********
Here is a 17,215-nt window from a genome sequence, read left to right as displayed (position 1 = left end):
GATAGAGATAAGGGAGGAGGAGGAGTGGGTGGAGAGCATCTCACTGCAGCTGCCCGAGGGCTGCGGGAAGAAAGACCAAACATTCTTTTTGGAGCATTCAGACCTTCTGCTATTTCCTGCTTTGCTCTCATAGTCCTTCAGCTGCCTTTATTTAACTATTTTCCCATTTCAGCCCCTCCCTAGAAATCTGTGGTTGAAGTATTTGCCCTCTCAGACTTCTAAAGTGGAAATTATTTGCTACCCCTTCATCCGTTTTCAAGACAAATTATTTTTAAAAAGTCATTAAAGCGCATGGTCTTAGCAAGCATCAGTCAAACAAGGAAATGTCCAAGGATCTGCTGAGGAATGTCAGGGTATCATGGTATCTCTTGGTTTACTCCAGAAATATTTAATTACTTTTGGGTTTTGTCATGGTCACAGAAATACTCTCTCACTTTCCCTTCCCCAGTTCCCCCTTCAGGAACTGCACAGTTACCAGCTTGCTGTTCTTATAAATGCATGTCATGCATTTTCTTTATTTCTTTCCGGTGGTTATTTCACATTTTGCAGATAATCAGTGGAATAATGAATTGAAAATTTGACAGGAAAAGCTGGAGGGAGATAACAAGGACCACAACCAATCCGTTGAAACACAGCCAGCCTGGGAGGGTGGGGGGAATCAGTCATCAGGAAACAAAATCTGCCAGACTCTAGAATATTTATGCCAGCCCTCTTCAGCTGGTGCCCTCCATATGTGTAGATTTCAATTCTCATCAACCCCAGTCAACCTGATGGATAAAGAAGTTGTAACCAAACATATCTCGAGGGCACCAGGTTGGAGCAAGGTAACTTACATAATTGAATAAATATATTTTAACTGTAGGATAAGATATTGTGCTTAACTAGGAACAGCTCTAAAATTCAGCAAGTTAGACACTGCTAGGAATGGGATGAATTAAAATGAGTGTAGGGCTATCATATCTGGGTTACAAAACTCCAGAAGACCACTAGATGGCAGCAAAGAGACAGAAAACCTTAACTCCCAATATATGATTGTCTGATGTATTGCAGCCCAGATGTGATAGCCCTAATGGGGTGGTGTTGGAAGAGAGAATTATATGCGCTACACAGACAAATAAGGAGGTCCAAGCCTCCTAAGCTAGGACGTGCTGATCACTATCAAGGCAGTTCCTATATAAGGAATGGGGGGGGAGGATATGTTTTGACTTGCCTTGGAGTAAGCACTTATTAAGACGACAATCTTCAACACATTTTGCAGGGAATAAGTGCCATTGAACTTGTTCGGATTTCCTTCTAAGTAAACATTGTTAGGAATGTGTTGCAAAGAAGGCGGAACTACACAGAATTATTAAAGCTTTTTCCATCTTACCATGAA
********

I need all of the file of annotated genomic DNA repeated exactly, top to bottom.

Here is a 17,215-nt window from a genome sequence, read left to right as displayed (position 1 = left end):
GATAGAGATAAGGGAGGAGGAGGAGTGGGTGGAGAGCATCTCACTGCAGCTGCCCGAGGGCTGCGGGAAGAAAGACCAAACATTCTTTTTGGAGCATTCAGACCTTCTGCTATTTCCTGCTTTGCTCTCATAGTCCTTCAGCTGCCTTTATTTAACTATTTTCCCATTTCAGCCCCTCCCTAGAAATCTGTGGTTGAAGTATTTGCCCTCTCAGACTTCTAAAGTGGAAATTATTTGCTACCCCTTCATCCGTTTTCAAGACAAATTATTTTTAAAAAGTCATTAAAGCGCATGGTCTTAGCAAGCATCAGTCAAACAAGGAAATGTCCAAGGATCTGCTGAGGAATGTCAGGGTATCATGGTATCTCTTGGTTTACTCCAGAAATATTTAATTACTTTTGGGTTTTGTCATGGTCACAGAAATACTCTCTCACTTTCCCTTCCCCAGTTCCCCCTTCAGGAACTGCACAGTTACCAGCTTGCTGTTCTTATAAATGCATGTCATGCATTTTCTTTATTTCTTTCCGGTGGTTATTTCACATTTTGCAGATAATCAGTGGAATAATGAATTGAAAATTTGACAGGAAAAGCTGGAGGGAGATAACAAGGACCACAACCAATCCGTTGAAACACAGCCAGCCTGGGAGGGTGGGGGGAATCAGTCATCAGGAAACAAAATCTGCCAGACTCTAGAATATTTATGCCAGCCCTCTTCAGCTGGTGCCCTCCATATGTGTAGATTTCAATTCTCATCAACCCCAGTCAACCTGATGGATAAAGAAGTTGTAACCAAACATATCTCGAGGGCACCAGGTTGGAGCAAGGTAACTTACATAATTGAATAAATATATTTTAACTGTAGGATAAGATATTGTGCTTAACTAGGAACAGCTCTAAAATTCAGCAAGTTAGACACTGCTAGGAATGGGATGAATTAAAATGAGTGTAGGGCTATCATATCTGGGTTACAAAACTCCAGAAGACCACTAGATGGCAGCAAAGAGACAGAAAACCTTAACTCCCAATATATGATTGTCTGATGTATTGCAGCCCAGATGTGATAGCCCTAATGGGGTGGTGTTGGAAGAGAGAATTATATGCGCTACACAGACAAATAAGGAGGTCCAAGCCTCCTAAGCTAGGACGTGCTGATCACTATCAAGGCAGTTCCTATATAAGGAATGGGGGGGGAGGATATGTTTTGACTTGCCTTGGAGTAAGCACTTATTAAGACGACAATCTTCAACACATTTTGCAGGGAATAAGTGCCATTGAACTTGTTCGGATTTCCTTCTAAGTAAACATTGTTAGGAATGTGTTGCAAAGAAGGCGGAACTACACAGAATTATTAAAGCTTTTTCCATCTTACCATGAA